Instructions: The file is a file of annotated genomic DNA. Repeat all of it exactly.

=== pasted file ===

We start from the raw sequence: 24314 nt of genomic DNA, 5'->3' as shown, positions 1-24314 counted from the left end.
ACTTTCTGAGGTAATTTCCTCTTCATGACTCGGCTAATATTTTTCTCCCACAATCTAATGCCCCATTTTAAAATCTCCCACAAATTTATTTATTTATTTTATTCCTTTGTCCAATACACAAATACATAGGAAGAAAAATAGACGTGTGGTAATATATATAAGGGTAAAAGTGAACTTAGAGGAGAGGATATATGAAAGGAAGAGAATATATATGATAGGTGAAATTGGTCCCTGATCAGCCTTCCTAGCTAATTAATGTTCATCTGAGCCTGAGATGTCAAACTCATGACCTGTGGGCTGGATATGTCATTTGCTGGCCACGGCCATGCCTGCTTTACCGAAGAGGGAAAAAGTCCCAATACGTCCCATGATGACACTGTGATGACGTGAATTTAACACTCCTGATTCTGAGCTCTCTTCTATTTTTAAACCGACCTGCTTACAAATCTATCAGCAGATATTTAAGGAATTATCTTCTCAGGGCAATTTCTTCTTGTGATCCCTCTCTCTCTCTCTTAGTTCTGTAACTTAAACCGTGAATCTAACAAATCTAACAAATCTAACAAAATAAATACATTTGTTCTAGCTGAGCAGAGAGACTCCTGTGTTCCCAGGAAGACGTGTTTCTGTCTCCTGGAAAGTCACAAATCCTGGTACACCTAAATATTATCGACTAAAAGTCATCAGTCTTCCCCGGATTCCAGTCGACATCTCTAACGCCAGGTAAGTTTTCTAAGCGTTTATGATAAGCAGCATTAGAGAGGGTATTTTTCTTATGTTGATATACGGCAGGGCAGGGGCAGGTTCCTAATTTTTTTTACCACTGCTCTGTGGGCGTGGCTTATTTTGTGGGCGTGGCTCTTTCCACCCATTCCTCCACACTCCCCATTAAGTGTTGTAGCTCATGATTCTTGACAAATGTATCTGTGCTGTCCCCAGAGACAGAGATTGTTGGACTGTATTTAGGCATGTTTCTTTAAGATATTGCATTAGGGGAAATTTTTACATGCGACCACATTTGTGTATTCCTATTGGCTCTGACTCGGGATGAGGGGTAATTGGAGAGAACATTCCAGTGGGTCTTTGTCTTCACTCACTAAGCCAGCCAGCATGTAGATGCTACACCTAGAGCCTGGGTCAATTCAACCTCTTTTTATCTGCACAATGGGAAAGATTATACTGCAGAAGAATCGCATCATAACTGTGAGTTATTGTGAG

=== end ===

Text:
We start from the raw sequence: 24314 nt of genomic DNA, 5'->3' as shown, positions 1-24314 counted from the left end.
ACTTTCTGAGGTAATTTCCTCTTCATGACTCGGCTAATATTTTTCTCCCACAATCTAATGCCCCATTTTAAAATCTCCCACAAATTTATTTATTTATTTTATTCCTTTGTCCAATACACAAATACATAGGAAGAAAAATAGACGTGTGGTAATATATATAAGGGTAAAAGTGAACTTAGAGGAGAGGATATATGAAAGGAAGAGAATATATATGATAGGTGAAATTGGTCCCTGATCAGCCTTCCTAGCTAATTAATGTTCATCTGAGCCTGAGATGTCAAACTCATGACCTGTGGGCTGGATATGTCATTTGCTGGCCACGGCCATGCCTGCTTTACCGAAGAGGGAAAAAGTCCCAATACGTCCCATGATGACACTGTGATGACGTGAATTTAACACTCCTGATTCTGAGCTCTCTTCTATTTTTAAACCGACCTGCTTACAAATCTATCAGCAGATATTTAAGGAATTATCTTCTCAGGGCAATTTCTTCTTGTGATCCCTCTCTCTCTCTCTTAGTTCTGTAACTTAAACCGTGAATCTAACAAATCTAACAAATCTAACAAAATAAATACATTTGTTCTAGCTGAGCAGAGAGACTCCTGTGTTCCCAGGAAGACGTGTTTCTGTCTCCTGGAAAGTCACAAATCCTGGTACACCTAAATATTATCGACTAAAAGTCATCAGTCTTCCCCGGATTCCAGTCGACATCTCTAACGCCAGGTAAGTTTTCTAAGCGTTTATGATAAGCAGCATTAGAGAGGGTATTTTTCTTATGTTGATATACGGCAGGGCAGGGGCAGGTTCCTAATTTTTTTTACCACTGCTCTGTGGGCGTGGCTTATTTTGTGGGCGTGGCTCTTTCCACCCATTCCTCCACACTCCCCATTAAGTGTTGTAGCTCATGATTCTTGACAAATGTATCTGTGCTGTCCCCAGAGACAGAGATTGTTGGACTGTATTTAGGCATGTTTCTTTAAGATATTGCATTAGGGGAAATTTTTACATGCGACCACATTTGTGTATTCCTATTGGCTCTGACTCGGGATGAGGGGTAATTGGAGAGAACATTCCAGTGGGTCTTTGTCTTCACTCACTAAGCCAGCCAGCATGTAGATGCTACACCTAGAGCCTGGGTCAATTCAACCTCTTTTTATCTGCACAATGGGAAAGATTATACTGCAGAAGAATCGCATCATAACTGTGAGTTATTGTGAG